To foreshadow the results a little bit, Microstrategy spent more on Bitcoin than their entire current market cap is (at the time of writing this article the market cap was about 3.6 billion USD vs. a total spend of 3.9 billion USD for Bitcoins).
As of June 30 2022, that’s a fat –50% currently as per MSTR’s current quarterly report (see p. 22).
Hence, an undervalued investment because you get the main business for free? And should Bitcoin come back to MSTR’s average buy price (they are deeply underwater at the moment) then you could buy now MSTR stock with a fat margin of safety, couldn’t you?
Not so fast. Let’s look at the last two years of Microstrategy in detail.
Do or die could be their motto.
The first interesting parallel is the price chart of MSTR in comparison to Bitcoin (here over five years). One follows the other very closely:
When Bitcoin rises, so does MSTR. The same on the way down.
The first purchases of Bitcoin began in Q4 2020 when MSTR bought around 70k Bitcoins at an averge price of 15,964 USD. With this position, they would be currently in positive territory (+50%).
But unfortunately management decided to average up aggressively, so that not only the amount of Bitcoins held nearly doubled, but also the average price they paid for all Bitcoins. Bitcoin currently trades at around 24k USD. That’s still a minus of 20% for MSTR’s entire position as of now, though better than –50% per June 30 2022.
As shown above, MSTR heavily leveraged its balance sheet to buy Bitcoins. They have nearly 2.4 billion USD in long-term debt, but only 70 million USD in (fiat) cash. The yearly free cash flow is also way less than 100 million USD (around 70 million USD and not even growing).
That means it will be very difficult to pay back those debt positions with current reserves (don’t forget that half of MSTR’s operating earnings go to interest payments).
Already the first bunch of debt (844 million USD) due in 2025 will be highly unlikely to be paid of from MSTR’s core operations. They would have to generate an additional more than 600 million USD in free cash flow over the next three years – let’s be realistic here…
There are two possibilities to solve this: Either sell Bitcoins (maybe with a loss and despite investing “for the longterm”?) or heavily dilute shareholders. Additional new debt would be costly and not feasible. As of now, the 639 million USD in 2025 convertible debt would dilute the shareholder base – in case the bond gets converted completely – by an incredible 1.6 million shares or 15% of shares outstanding as of the current 10Q.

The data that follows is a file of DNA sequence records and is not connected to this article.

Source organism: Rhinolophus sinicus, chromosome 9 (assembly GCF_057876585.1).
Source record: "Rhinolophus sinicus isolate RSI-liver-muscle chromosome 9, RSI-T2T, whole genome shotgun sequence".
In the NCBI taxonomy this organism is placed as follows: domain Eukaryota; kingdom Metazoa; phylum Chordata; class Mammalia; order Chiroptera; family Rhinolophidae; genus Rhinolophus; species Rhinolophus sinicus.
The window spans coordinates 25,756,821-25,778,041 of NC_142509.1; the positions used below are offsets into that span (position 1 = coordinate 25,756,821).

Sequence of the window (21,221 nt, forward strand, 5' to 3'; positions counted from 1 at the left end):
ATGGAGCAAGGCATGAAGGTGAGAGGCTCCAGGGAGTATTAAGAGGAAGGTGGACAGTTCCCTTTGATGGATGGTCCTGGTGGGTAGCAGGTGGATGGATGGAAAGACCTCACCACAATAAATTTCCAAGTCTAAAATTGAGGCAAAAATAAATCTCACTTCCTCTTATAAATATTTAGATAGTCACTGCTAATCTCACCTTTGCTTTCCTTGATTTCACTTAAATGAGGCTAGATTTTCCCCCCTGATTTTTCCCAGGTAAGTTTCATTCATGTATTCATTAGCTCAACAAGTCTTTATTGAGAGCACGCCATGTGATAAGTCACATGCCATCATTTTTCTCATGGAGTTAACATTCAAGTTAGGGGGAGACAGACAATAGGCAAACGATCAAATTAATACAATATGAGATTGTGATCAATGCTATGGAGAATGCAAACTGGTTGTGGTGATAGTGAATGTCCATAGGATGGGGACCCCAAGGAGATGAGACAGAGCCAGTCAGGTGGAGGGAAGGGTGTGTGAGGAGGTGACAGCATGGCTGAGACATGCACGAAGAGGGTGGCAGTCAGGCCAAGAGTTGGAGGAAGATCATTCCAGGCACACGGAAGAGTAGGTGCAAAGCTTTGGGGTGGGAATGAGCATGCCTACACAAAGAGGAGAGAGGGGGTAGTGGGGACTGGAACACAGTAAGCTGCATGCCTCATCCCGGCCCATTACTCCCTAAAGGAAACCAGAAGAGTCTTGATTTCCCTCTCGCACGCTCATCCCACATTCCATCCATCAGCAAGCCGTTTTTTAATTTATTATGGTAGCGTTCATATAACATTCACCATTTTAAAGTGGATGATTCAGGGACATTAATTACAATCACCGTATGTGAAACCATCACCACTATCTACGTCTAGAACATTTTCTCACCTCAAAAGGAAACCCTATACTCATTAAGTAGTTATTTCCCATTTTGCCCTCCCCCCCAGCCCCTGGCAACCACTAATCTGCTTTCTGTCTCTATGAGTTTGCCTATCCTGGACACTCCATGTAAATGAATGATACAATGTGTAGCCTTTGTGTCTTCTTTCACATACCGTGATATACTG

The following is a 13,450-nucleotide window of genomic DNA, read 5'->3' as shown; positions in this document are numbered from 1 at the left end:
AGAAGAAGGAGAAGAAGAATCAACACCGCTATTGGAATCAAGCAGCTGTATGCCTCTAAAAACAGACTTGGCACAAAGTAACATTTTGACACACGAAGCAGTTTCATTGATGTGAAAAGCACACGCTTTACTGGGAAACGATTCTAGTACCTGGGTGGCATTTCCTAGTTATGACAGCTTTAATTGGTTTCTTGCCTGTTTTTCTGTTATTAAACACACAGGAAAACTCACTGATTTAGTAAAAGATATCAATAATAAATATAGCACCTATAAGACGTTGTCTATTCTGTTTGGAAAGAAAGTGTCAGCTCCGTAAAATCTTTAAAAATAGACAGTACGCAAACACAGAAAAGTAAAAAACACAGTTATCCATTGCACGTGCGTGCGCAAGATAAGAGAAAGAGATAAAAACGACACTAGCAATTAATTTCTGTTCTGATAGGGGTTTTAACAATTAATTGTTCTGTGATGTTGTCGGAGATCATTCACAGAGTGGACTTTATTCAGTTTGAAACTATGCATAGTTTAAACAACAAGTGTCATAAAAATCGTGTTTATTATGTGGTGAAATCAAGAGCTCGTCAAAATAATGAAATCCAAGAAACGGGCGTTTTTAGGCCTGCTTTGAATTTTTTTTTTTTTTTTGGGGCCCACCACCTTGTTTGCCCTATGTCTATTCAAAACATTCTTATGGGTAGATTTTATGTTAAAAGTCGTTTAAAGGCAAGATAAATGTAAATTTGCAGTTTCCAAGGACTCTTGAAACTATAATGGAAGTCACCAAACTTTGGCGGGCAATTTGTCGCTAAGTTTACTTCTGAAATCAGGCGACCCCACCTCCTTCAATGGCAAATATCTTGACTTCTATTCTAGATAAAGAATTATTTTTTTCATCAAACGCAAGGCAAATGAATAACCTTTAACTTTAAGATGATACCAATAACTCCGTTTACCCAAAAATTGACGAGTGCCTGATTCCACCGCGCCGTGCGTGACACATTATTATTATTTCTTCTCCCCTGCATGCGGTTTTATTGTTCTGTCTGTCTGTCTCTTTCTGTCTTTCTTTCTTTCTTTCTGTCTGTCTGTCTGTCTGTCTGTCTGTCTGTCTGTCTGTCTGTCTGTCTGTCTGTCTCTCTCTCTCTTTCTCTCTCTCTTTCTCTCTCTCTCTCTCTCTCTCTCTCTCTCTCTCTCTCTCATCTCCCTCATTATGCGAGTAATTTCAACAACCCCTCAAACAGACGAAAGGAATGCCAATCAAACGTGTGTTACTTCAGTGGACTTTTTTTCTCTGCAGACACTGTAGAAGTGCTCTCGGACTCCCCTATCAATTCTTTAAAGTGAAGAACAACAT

The “good” thing is that the dilution is limited to “only” 1.6 million shares (at currently 320 USD / share the dilution would be 1.9 million shares in theory).
And then there is the 2027 convertible bond with 1 billion USD (capped at 733k shares or “just” around 7% of current shares outstanding)… You see the point.
We could add some valuation thoughts and see if there is potential should Bitcoin go through the roof.
But as a conservative investor with a risk management mindset, we can stop here. The risks are significant. Think of Buffetts famous two rules: “Rule number one, don’t lose money”. “Rule number two, don’t forget rule number one”.
Crypto and Bitcoin bulls will go up the wall and yell “buy the dip for the longterm!”.
I don’t think this is a wise attitude. That is rather a very hot gamble.
Funny thing aside: The founder-CEO sidestepped as CEO and went on to the executive chairman position. Why?
[…] As Executive Chairman I will be able to focus more on our bitcoin acquisition strategy […]MSTR 8K Q2 2022
I truly on’t know what there is to focus on…
To wrap up, MSTR has not only an opaque, not easy to understand core business (with seemingly limited growth potential), but also a pretty risky one. A weakening core business is highly leveraged with aggressive Bitcoin bets.
The main business will probably not be able to handle the heavy debt load on its own. Strong dilution to shareholders seems unavoidable.
The stock can rise and my analysis can be nuts. But from a risk management perspective one should avoid this stock…